Fourth, the containment building was...not there. Few people know that water-moderated reactors are actually supposed to explode when all other safety systems fail - because that scatters the nuclear material around, destroys the moderator and thus prevents a meltdown, which is much, much worse than a steam explosion.

Of course, they are supposed to explode within an idiotically resillient containment building - and Chernobyl didn't have containment bunkers, because building it without one saved 30% of the costs. Thus, all the results of the explosion got out into the atmosphere. The KGB actually generated a report pointing out all these flaws, but it was dismissed as scaremongering by the Party.

So, you can see that one of the primary reasons for the catastrophe were idiotic design decisions taken when building the reactor.


In other words, if we built a car with the same way the Soviet Union built Chernobly, we would have a car that has perfectly black windshields, has no brakes, no airbags, no seatbelts, no lights of any kind, spits fire right out of the gas tank when you gently push the gas.

Now, lets compare it with the Canadian CANDU system:

For example, the choice of a heavy water moderator inherently solves several problems. The thermophysical characteristics of heavy water are similar to light water, so the moderator system can function as a backup cooling system. Heavy water is also a more effective neutron moderator than light water, so they don't have to use highly refined uranium fuel bundles. The use of low-grade fuel means that it is impossible for the fuel to go critical in light water, so you'll never run into a situation where the light-water coolant can sustain the reaction. The resulting reaction is highly optimized, with very little "excess reactivity". In layman's terms, this means that instead of constantly trying to keep a potential runaway reaction under control, we use a less volatile reaction which is already near its limits. In other words, no matter what goes wrong, it can't run much hotter than it already does. Fusion reactors are an excellent example of minimal excess reactivity; a variety of critical conditions must be met in order for fusion to occur, and virtually any problem will kill the reaction.

But safe engineering doesn't stop with passive measures. The principal philosophies behind the "defense in depth" concept revolve around redundancy, diversity, and isolation. Redundancy means that you should have several systems to handle each function. If one fails, another will take its place. Diversity means that redundant systems should be dissimilar. For example, a CANDU reactor has two redundant emergency shutdown systems, and each system functions on a completely different principle: the primary system uses shutoff rods and the secondary system uses a moderator poison. And finally, isolation means that the various systems are isolated from one another. Each one uses its own computers, sensors, and actuators. They are even physically separated, with sheer distance and atmospheric and/or structural barriers. This ensures that a single physical disaster or a computer, sensor or actuator failure won't affect both systems at once.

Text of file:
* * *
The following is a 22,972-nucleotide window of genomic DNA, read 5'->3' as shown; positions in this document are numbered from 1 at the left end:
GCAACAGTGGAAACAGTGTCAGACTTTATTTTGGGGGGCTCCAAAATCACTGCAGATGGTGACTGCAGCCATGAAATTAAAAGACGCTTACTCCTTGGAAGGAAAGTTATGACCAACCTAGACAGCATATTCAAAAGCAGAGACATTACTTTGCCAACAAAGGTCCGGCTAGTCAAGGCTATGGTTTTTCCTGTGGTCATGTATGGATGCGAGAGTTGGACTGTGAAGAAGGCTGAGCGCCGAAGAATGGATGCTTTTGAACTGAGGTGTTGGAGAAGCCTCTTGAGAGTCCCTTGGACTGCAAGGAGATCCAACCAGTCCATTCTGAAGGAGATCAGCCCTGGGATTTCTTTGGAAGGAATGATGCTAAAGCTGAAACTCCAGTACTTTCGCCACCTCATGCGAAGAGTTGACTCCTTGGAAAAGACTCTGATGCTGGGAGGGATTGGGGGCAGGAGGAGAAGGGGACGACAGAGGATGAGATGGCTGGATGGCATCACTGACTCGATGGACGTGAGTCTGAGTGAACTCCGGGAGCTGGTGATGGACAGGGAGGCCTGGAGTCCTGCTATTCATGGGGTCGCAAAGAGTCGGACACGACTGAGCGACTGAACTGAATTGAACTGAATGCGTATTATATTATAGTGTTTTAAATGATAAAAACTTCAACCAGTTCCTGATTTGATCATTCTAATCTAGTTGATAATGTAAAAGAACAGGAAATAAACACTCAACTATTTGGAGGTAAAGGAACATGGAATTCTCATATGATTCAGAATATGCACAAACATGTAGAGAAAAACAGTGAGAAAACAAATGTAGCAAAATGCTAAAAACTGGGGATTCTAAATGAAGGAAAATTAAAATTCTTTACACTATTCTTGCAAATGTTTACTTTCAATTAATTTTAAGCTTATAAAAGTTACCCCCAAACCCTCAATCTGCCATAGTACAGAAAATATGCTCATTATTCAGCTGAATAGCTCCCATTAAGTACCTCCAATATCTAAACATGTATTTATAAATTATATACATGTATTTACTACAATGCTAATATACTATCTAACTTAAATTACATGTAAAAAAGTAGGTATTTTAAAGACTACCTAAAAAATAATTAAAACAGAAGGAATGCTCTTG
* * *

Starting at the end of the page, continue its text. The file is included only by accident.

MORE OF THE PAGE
Furthermore, "dead man's switch" principles are employed wherever possible, so that a system is ideally activated by a failure condition. For example, a CANDU reactor's primary emergency shutdown system uses shut-off rods that are electromagnetically suspended above the reactor. If the system fails, its electromagnet will lose power and the rods will fall due to gravity, thus shutting the reactor down.


Nuclear power is one of the topics I know a bit about, and what I can tell you, is that almost all anti-nuclear arguments are either a lie, a speach out of direct ignorance or only apply to technology that one should only find in museums.

Anti-nuclear movement doesn't have any rational basis. There is no safety issue, there is no cost issue, there is no waste issue. There is only ignorance and blind, superstitious fear.

I have sincere doubts that someone that cannot be convinced by an armada of nuclear engineers who have papers proving that they are competent in their field, will think differently about nuclear fusion.

EDIT:

Oh and another thing.

Your tone suggests that shutting down nuclear power plants is a good thing. Well, thing is, that the only other power plant that could be competitive with nuclear fission, is burning fossil fuels such as coal.

And unlike fission, you need to burn hundreds of tons of coal to produce the same power as fission produces.

Coal is not clean: there are bunch of other things in it, such as radioactive radon. Which goes out the chimney.

Coal, and other fossil power plants, contentiously release various radioactive elements into the atmosphere BY NORMAL OPERATION.

A coal plant releases more radioactive particles into the air then several fission reactor meltdowns would.

And renewables are NOT competitive with either fission or fossil fuels when it comes to energy produced, so don't for a second think that when a fission plant is shut down, green alternatives will be used.

Think about that when people say that nuclear plants should be shut down.

EDIT:

AND ANOTHER darn THING: http://www.freedomforfission.org.uk/index.html
Last edited by Zixinus on Thu Jul 12, 2007 8:37 pm, edited 1 time in total.